Kerry, Bush Try to Woo Jews in Swing-state Florida

Fort Lauderdale must be one of the most sought-after Jewish communities these days, with both presidential candidates pursuing undecided voters in key districts of the battleground state of Florida.

FORT LAUDERDALE, Florida - Fort Lauderdale must be one of the most sought-after Jewish communities in the United States these days, with both presidential candidates pursuing undecided voters in key districts of the battleground state of Florida. Synagogues and community centers are full of political activity, and at home, the telephone calls from political activists never stop.

In 2000, Florida Jews overwhelmingly supported Democratic candidate Al Gore. But today, both parties view the Jews as swing votes.

On Tuesday, more than 200 Jews came to a local Reform synagogue to hear a debate between Bush and Kerry representatives. Dan Cohen, a former AIPAC official, spoke for Bush, while Ralph Nurnberger, another former AIPAC official who also once worked for the Senate Foreign Relations Committee, represented Kerry.

Much of the debate focused on the candidates' attitude toward Israel. "Israel is important to Kerry, but for Bush, it is much more than that," argued Cohen. "For him, Israel is a strategic ally in the war on terror." Nurnberger retorted that Bush "abandoned Israel and the Middle East at the beginning of his term and allowed Arab violence to run riot, without making any diplomatic effort."

But when the time came for questions from the audience, it became clear that for these Jews, domestic affairs were the top priority. They wanted answers on the economy, social security and the health system - just like non-Jewish Americans.

Moreover, conversations with them afterward indicated that in fact, they are not undecided at all: Most had already made up their minds who to vote for and came just for fun. Judging from these conversations, as well as from applause during the debate, Broward County's Jews will vote Democratic. "This just strengthened our support for Kerry," said one elderly woman, and her two friends nodded.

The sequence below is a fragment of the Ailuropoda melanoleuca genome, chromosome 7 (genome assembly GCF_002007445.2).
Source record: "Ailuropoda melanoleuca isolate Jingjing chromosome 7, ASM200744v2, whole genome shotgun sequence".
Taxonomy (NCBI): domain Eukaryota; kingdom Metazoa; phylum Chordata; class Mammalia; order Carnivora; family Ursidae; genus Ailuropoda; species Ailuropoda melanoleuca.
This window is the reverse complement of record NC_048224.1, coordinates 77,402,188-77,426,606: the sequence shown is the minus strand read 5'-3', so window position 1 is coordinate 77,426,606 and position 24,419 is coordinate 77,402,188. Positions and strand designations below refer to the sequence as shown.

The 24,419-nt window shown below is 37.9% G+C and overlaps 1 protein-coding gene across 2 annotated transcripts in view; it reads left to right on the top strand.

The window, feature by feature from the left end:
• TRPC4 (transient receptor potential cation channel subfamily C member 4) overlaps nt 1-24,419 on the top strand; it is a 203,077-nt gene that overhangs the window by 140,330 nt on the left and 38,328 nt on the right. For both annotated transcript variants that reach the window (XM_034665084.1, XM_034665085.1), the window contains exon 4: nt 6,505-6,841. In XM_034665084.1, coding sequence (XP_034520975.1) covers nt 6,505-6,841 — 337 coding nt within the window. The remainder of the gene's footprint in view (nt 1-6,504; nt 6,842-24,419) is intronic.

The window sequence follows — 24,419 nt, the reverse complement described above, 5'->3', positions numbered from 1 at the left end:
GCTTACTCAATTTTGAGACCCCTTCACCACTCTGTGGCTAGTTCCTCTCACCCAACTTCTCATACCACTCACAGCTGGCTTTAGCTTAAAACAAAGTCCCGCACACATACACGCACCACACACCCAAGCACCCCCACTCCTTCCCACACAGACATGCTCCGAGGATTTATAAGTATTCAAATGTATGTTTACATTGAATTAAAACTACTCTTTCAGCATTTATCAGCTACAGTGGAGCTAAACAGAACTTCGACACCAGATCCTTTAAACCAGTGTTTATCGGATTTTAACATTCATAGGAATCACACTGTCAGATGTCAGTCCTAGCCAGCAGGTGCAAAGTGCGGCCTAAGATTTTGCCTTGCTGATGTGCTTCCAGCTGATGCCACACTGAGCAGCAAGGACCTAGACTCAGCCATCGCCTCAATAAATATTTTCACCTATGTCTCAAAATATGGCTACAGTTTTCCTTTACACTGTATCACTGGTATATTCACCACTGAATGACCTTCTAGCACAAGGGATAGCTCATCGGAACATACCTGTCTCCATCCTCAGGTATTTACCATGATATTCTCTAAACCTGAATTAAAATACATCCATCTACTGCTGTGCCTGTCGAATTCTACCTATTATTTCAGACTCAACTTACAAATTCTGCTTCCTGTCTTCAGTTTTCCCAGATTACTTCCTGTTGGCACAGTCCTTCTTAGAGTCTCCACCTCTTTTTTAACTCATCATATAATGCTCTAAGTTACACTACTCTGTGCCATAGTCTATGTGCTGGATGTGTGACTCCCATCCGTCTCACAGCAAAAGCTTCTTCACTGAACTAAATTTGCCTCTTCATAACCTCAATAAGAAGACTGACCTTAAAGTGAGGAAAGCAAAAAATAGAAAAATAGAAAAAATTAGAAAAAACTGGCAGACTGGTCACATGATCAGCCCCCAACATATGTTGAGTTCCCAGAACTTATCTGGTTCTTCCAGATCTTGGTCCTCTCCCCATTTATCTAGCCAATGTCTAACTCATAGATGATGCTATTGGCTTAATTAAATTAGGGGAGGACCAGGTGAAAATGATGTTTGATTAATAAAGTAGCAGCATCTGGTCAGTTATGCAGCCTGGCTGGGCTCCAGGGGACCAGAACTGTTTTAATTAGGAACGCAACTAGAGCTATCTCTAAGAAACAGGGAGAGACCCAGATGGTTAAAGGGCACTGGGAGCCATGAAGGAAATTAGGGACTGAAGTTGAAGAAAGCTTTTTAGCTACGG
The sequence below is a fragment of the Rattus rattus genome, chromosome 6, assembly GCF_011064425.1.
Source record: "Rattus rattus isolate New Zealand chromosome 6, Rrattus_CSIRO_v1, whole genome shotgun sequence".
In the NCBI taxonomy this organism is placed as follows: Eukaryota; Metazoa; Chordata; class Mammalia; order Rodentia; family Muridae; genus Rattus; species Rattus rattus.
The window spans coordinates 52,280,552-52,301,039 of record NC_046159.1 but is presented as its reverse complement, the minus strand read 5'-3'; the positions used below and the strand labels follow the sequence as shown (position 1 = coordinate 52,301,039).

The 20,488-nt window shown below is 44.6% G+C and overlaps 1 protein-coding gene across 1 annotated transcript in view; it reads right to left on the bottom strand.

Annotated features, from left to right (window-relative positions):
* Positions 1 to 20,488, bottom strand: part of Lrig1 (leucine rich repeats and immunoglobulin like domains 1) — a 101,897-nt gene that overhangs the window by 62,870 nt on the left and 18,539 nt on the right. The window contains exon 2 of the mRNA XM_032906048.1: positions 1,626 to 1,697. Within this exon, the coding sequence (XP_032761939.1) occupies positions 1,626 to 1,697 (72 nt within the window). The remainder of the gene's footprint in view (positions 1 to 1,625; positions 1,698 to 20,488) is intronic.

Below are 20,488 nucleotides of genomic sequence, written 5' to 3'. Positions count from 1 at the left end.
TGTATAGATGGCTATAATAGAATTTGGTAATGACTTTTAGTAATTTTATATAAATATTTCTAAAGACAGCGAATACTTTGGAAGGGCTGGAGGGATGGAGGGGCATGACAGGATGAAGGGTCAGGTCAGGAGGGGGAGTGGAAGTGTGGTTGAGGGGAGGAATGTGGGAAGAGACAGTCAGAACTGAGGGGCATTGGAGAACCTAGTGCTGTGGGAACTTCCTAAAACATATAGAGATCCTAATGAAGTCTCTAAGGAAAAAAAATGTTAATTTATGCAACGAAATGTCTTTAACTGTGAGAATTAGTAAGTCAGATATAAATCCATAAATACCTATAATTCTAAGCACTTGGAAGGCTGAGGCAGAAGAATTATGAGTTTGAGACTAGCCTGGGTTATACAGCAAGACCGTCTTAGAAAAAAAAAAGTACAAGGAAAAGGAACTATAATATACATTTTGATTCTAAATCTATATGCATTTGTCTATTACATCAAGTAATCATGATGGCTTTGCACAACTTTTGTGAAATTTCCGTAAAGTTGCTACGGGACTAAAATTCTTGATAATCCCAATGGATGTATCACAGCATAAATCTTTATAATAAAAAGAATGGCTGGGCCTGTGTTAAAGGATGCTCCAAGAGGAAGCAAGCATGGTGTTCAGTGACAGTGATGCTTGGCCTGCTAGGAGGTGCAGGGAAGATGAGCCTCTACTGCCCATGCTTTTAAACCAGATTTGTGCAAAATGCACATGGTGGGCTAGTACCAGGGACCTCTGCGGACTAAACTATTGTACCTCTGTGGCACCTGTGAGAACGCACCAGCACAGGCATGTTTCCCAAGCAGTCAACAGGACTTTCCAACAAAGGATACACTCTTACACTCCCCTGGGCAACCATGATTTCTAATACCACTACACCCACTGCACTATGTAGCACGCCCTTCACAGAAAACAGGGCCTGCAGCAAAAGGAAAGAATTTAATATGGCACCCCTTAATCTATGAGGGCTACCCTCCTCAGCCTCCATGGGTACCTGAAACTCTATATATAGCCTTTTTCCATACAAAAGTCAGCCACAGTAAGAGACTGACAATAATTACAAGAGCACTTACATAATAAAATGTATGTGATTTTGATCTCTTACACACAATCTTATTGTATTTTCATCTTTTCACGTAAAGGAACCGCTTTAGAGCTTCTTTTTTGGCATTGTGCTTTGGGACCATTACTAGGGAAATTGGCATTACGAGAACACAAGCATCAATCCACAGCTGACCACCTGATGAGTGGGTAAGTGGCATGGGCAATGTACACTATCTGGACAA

But in a state where the 2000 election was decided by just over 500 votes, neither side wants to miss a chance to persuade a single Jewish voter. Last week, President George Bush told a Florida rally that he plans to sign into law a bill requiring the U.S. to track anti-Semitism around the world. And Senator John Kerry, addressing a Jewish crowd in West Palm Beach, described his first visit to Masada, which ended with him and his companions standing atop the fortress and shouting "Am Yisrael Chai!" ("the nation of Israel lives").

In between the candidates' visits, their place is taken by their representatives. For Kerry, that means mainly senior Jewish congressmen such as senators Joe Lieberman and Joe Biden and Representative Robert Wexler. They tout Kerry's voting record on the Middle East, his support for the disengagement plan, and his opposition to arms sales to Saudi Arabia and to dialogue with Yasser Arafat.

Bush's representatives have included former New York Mayor Ed Koch and former White House spokesman Ari Fleischer, one of the most prominent Jews in the Bush Administration's early years. Yesterday, Fleischer told Jewish Republicans in Delray Beach that the president's job is "to stand proudly by the State of Israel until the Palestinians are ready to talk."

Yoni Bock, who runs the National Jewish Democratic Council's operation in Florida, says that though his rival, the Republican Jewish Coalition, has invested a lot of money over the last four years in wooing Florida's Jews, he does not believe it will help. "I think most Jews will vote for Kerry," he said.

But the Republicans are not expecting a revolution. All they want is a few more votes - which could be decisive.